Biomod/2014/UCR/Breaking RNA/Motivation & Objectives

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Breaking RNA


Motivation & Objectives

Many cellular processes behave like circuits. Since the discovery of the Lac Operon in 1961 [1], a myriad of circuit-like systems have been shown to exist in a wide variety of organisms. Synthetic biologists have taken advantage of this concept to engineer cellular activity and expand its functions [2, 3]. However, most mechanisms involve thousands of unknown regulatory pathways. This complexity hampers our ability to predict and program new biological functions. Our project focuses on designing two canonical biological circuits, a switch and a clock, in an in vitro environment. In contrast to in vivo systems, in vitro circuits can be better controlled and understood using mathematical models, and can be tuned more easily to produce desired effects. In this project we use a few biological components (DNA, RNA and few proteins) to design a switch and a clock that are regulated through aptamers, and we characterize the main reactions required for their operation.

In other existing transcriptional synthetic circuits, regulatory interactions between genes were built using proteins that recognize and alter the conformation of the promoter region of another gene, thus modulating its activity [4]. This approach is effective, but because new transcription factors (proteins) are hard to design, it is difficult to create arbitrary regulatory interactions between genes. We take an alternative approach: we use RNA aptamers to modulate the activity of enzymes, rather than targeting the promoters. Thus, aptamers create the feedback loops necessary to build our circuits. RNA is easier to engineer than transcription factors: therefore, aptamers could be a promising method to build quickly arbitrary links among genes. RNA is unique in that it can be an information-carrying polymer (such as mRNA) or a functional molecule (such as ribozymes and aptamers). RNA functions are mediated by its ability to fold into tertiary structures, of which aptamers are an example[5]. For our project, we use RNA aptamers that were evolved to inhibit T7 RNA polymerase (RNAP) and SP6 RNA polymerase[6, 7]. However, currently there are no established methods to reverse aptamer binding and inhibition in a rational manner. Reversible inhibition and repression are necessary to build dynamic circuits. Therefore, our first objective is to design and characterize DNA and RNA aptamer complements, which can reactivate the enzymes by removing the bound aptamers. We call these re-activating strands "Kleptamers" (from the Greek verb klepto = 'to steal'; Kleptamer ='strand that steals away the aptamer'). To monitor the dynamics of our circuits we also design and characterize a multifunctional molecular beacon, which will be an active part of the final circuits, and at the same time, act as a reporter.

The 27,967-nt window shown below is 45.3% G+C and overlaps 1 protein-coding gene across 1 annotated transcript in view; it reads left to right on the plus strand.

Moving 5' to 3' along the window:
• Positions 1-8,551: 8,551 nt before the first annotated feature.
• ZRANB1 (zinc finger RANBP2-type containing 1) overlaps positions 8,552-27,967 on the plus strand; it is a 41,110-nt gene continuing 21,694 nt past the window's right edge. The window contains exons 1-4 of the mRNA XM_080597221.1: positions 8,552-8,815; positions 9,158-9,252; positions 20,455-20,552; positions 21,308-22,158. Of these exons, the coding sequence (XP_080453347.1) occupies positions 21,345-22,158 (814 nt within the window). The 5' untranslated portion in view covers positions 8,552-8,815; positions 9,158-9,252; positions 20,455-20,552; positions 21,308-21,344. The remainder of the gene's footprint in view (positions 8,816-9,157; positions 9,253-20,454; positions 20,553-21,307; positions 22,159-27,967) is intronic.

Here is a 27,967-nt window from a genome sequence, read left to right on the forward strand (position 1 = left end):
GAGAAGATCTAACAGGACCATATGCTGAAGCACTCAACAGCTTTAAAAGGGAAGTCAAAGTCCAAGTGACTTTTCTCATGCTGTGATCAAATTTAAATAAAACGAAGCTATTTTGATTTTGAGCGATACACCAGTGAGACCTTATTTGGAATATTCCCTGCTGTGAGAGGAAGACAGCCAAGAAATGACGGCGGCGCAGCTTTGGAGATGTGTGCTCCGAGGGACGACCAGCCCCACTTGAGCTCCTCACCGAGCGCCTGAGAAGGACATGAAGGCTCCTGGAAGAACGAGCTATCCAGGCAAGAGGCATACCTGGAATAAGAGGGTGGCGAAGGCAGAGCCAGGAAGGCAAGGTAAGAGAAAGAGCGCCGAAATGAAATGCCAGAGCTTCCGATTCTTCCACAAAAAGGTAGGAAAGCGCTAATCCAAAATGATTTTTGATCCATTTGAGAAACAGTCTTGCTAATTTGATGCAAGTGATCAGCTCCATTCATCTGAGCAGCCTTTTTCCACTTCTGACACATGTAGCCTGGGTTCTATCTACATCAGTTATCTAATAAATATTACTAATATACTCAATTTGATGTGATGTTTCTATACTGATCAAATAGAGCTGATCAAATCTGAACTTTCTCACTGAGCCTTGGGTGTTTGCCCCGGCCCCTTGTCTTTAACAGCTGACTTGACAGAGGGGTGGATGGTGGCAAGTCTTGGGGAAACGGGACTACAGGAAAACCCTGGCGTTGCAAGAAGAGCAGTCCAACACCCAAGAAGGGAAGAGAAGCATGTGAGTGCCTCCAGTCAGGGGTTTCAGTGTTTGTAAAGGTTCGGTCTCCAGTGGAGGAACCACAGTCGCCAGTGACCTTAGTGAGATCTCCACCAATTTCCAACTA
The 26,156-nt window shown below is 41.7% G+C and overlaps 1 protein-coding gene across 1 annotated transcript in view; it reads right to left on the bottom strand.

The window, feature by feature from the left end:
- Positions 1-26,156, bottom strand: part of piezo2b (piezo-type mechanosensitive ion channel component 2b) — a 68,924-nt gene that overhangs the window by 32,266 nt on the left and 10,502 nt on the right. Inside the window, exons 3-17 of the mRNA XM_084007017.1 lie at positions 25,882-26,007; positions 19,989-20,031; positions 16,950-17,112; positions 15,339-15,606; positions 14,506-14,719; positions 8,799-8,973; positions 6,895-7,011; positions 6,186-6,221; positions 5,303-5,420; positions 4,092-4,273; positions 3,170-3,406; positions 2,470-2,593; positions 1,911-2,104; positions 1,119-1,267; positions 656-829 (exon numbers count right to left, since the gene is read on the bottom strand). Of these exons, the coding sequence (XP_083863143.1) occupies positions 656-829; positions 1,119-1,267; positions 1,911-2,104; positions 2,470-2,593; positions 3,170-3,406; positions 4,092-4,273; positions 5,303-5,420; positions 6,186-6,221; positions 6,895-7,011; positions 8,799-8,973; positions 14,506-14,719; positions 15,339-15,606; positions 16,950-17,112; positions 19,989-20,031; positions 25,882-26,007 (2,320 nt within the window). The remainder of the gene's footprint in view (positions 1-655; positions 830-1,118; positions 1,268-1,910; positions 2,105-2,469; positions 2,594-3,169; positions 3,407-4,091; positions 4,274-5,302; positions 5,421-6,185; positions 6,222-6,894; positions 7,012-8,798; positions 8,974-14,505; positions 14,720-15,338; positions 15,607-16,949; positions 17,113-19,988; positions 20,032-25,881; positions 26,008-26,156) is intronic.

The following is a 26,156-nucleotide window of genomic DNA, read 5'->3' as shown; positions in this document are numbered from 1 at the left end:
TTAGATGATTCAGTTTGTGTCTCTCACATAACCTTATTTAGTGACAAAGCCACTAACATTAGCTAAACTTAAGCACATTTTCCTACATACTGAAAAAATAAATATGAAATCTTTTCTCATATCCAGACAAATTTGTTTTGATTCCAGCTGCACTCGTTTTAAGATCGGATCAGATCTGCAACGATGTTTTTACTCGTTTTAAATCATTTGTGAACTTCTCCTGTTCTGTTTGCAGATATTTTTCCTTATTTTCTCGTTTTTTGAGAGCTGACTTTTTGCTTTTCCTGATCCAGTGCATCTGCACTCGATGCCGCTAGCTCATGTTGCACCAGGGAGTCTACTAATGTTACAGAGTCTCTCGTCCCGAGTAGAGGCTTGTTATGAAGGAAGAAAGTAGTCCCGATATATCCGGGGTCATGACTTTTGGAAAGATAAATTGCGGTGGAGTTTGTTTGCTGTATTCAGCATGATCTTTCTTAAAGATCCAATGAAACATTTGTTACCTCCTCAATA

To build our circuits we integrate domain-level strand design, modeling, and experiments in vitro. Only a few in vitro toolkits currently exist to program molecular dynamic circuits like clocks and switches [8, 9], and our project aims to expand these toolkits to include aptamers.


To achieve our overall goal of building aptamer-based circuits we pursued these objectives:
1) Design of the circuits and mathematical modeling.
2) Characterization of reporters, inhibition-activation reactions.
3) Assembly of the circuits.

1. Design of the circuits and mathematical modeling

The most important design principle to follow when building oscillators and switches is the presence of feedback. For switches, it is typically required to have a positive feedback loop; for oscillators, it is required to have a negative feedback loop (see, for instance [10, 11]). Following this general guideline, we identified RNA/enzyme interaction schemes that generate a positive and a negative loop. We then wrote ordinary differential equation (ODE) models for the two candidate circuits, and used parameters derived from the literature to explore their ability to behave as desired. The systems are nonlinear, so we checked their local behavior near equilibria. The models helped us improve our designs, in particular the oscillator. Also, the models provided useful guidelines for our preliminary experiments testing the behavior of the circuits.